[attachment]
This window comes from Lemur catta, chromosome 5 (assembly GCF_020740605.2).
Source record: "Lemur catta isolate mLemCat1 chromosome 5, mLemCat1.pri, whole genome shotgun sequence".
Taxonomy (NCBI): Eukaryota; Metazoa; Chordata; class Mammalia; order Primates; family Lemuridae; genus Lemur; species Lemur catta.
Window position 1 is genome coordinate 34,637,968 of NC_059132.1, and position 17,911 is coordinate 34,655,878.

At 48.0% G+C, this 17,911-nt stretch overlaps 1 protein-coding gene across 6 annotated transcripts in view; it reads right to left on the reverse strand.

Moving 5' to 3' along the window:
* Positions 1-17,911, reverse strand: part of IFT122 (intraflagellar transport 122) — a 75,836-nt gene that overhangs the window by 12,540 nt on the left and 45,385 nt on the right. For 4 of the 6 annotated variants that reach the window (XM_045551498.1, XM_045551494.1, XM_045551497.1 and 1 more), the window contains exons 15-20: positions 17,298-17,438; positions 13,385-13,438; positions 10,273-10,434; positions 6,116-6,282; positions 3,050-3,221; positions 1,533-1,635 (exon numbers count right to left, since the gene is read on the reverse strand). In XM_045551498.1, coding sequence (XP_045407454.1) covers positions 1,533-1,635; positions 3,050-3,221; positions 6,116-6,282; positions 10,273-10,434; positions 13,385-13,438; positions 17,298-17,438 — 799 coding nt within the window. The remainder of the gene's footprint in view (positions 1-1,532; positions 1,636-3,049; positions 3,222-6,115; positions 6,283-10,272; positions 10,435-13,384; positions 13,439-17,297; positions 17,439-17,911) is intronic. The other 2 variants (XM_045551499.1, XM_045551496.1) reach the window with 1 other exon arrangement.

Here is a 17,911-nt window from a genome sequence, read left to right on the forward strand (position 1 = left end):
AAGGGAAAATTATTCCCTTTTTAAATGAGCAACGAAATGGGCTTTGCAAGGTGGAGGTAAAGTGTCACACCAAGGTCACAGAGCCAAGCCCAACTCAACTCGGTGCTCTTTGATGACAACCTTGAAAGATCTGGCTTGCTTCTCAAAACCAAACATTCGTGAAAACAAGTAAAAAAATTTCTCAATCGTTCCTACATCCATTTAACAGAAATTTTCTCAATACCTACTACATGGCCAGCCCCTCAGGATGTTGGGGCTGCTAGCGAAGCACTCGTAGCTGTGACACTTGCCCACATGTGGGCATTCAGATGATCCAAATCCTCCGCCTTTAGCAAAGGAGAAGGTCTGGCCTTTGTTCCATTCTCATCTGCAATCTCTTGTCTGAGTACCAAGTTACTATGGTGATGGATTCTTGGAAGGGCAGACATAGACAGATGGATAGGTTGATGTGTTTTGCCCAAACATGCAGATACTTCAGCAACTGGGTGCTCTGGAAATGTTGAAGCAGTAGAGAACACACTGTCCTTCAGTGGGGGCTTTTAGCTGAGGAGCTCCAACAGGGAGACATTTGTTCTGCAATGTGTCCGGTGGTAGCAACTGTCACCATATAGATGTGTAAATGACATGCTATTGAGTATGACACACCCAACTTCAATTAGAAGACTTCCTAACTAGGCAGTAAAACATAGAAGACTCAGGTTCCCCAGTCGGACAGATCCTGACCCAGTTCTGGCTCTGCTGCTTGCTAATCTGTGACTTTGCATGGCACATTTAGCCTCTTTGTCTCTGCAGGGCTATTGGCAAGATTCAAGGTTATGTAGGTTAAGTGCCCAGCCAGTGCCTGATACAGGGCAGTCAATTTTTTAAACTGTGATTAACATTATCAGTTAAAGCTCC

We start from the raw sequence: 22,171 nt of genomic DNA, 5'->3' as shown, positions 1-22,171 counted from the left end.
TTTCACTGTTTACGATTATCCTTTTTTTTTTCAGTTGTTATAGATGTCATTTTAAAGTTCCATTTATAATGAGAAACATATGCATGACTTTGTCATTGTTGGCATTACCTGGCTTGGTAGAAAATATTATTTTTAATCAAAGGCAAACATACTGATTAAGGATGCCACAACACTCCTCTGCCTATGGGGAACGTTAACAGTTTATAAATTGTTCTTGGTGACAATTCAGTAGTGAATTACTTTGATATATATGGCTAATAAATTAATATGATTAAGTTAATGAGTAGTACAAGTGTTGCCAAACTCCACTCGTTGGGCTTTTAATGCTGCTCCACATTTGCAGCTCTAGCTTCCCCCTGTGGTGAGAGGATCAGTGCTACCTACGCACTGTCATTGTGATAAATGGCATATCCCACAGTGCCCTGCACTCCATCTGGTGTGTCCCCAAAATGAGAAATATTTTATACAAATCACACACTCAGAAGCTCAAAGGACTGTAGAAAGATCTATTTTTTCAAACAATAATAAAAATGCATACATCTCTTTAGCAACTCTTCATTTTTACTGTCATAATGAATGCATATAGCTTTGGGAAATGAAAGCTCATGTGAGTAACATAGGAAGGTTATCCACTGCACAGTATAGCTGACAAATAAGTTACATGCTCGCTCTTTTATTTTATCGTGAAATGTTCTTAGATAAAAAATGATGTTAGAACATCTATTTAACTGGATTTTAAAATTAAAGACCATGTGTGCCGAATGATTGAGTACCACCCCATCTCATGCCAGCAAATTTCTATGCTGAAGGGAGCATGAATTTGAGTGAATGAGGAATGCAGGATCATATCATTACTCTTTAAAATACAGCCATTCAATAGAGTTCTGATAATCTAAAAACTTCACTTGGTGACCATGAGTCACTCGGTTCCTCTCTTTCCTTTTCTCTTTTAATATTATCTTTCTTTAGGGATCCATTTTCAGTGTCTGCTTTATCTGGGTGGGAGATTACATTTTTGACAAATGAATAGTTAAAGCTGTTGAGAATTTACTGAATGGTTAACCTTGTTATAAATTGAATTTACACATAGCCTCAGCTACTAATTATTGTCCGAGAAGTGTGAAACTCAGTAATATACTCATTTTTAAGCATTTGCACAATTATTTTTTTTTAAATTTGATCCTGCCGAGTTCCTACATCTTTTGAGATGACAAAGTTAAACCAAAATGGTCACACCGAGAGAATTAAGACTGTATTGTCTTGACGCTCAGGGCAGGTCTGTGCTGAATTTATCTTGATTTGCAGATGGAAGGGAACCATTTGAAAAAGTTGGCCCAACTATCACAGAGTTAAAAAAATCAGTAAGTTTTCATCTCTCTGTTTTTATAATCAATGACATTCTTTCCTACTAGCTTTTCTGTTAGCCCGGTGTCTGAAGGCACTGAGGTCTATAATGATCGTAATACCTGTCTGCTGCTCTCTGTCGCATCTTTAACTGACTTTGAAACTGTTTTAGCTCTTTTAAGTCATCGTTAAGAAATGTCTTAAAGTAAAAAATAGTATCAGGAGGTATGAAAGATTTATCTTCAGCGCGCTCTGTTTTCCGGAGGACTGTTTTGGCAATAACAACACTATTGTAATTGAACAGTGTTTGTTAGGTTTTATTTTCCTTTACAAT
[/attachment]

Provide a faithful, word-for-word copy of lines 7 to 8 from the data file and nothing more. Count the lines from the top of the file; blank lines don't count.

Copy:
* Positions 1-17,911, reverse strand: part of IFT122 (intraflagellar transport 122) — a 75,836-nt gene that overhangs the window by 12,540 nt on the left and 45,385 nt on the right. For 4 of the 6 annotated variants that reach the window (XM_045551498.1, XM_045551494.1, XM_045551497.1 and 1 more), the window contains exons 15-20: positions 17,298-17,438; positions 13,385-13,438; positions 10,273-10,434; positions 6,116-6,282; positions 3,050-3,221; positions 1,533-1,635 (exon numbers count right to left, since the gene is read on the reverse strand). In XM_045551498.1, coding sequence (XP_045407454.1) covers positions 1,533-1,635; positions 3,050-3,221; positions 6,116-6,282; positions 10,273-10,434; positions 13,385-13,438; positions 17,298-17,438 — 799 coding nt within the window. The remainder of the gene's footprint in view (positions 1-1,532; positions 1,636-3,049; positions 3,222-6,115; positions 6,283-10,272; positions 10,435-13,384; positions 13,439-17,297; positions 17,439-17,911) is intronic. The other 2 variants (XM_045551499.1, XM_045551496.1) reach the window with 1 other exon arrangement.

Here is a 17,911-nt window from a genome sequence, read left to right on the forward strand (position 1 = left end):